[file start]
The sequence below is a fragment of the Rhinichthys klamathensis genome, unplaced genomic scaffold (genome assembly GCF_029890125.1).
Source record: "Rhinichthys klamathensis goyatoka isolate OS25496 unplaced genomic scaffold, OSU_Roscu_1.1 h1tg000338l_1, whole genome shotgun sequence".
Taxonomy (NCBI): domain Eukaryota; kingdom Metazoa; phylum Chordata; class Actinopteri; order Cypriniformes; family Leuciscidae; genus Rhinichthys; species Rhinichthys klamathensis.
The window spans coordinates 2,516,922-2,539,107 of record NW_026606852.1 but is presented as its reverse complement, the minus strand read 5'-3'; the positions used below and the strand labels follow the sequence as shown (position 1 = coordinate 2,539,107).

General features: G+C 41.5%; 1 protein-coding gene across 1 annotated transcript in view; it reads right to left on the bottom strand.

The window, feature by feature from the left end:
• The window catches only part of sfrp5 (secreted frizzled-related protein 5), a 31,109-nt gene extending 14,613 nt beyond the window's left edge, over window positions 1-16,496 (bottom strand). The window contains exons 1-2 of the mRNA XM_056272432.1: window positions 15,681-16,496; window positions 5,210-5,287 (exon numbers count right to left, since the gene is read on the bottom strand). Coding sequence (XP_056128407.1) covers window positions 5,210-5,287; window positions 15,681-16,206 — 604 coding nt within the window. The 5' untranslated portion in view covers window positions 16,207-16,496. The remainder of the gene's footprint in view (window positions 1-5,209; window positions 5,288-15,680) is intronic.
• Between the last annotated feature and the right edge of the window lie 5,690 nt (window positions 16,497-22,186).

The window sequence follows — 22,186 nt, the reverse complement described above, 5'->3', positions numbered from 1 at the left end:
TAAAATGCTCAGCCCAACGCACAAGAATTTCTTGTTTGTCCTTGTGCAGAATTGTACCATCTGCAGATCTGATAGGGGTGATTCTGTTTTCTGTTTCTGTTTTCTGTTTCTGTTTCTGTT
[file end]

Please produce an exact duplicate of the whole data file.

The sequence below is a fragment of the Rhinichthys klamathensis genome, unplaced genomic scaffold (genome assembly GCF_029890125.1).
Source record: "Rhinichthys klamathensis goyatoka isolate OS25496 unplaced genomic scaffold, OSU_Roscu_1.1 h1tg000338l_1, whole genome shotgun sequence".
Taxonomy (NCBI): domain Eukaryota; kingdom Metazoa; phylum Chordata; class Actinopteri; order Cypriniformes; family Leuciscidae; genus Rhinichthys; species Rhinichthys klamathensis.
The window spans coordinates 2,516,922-2,539,107 of record NW_026606852.1 but is presented as its reverse complement, the minus strand read 5'-3'; the positions used below and the strand labels follow the sequence as shown (position 1 = coordinate 2,539,107).

General features: G+C 41.5%; 1 protein-coding gene across 1 annotated transcript in view; it reads right to left on the bottom strand.

The window, feature by feature from the left end:
• The window catches only part of sfrp5 (secreted frizzled-related protein 5), a 31,109-nt gene extending 14,613 nt beyond the window's left edge, over window positions 1-16,496 (bottom strand). The window contains exons 1-2 of the mRNA XM_056272432.1: window positions 15,681-16,496; window positions 5,210-5,287 (exon numbers count right to left, since the gene is read on the bottom strand). Coding sequence (XP_056128407.1) covers window positions 5,210-5,287; window positions 15,681-16,206 — 604 coding nt within the window. The 5' untranslated portion in view covers window positions 16,207-16,496. The remainder of the gene's footprint in view (window positions 1-5,209; window positions 5,288-15,680) is intronic.
• Between the last annotated feature and the right edge of the window lie 5,690 nt (window positions 16,497-22,186).

The window sequence follows — 22,186 nt, the reverse complement described above, 5'->3', positions numbered from 1 at the left end:
TAAAATGCTCAGCCCAACGCACAAGAATTTCTTGTTTGTCCTTGTGCAGAATTGTACCATCTGCAGATCTGATAGGGGTGATTCTGTTTTCTGTTTCTGTTTTCTGTTTCTGTTTCTGTT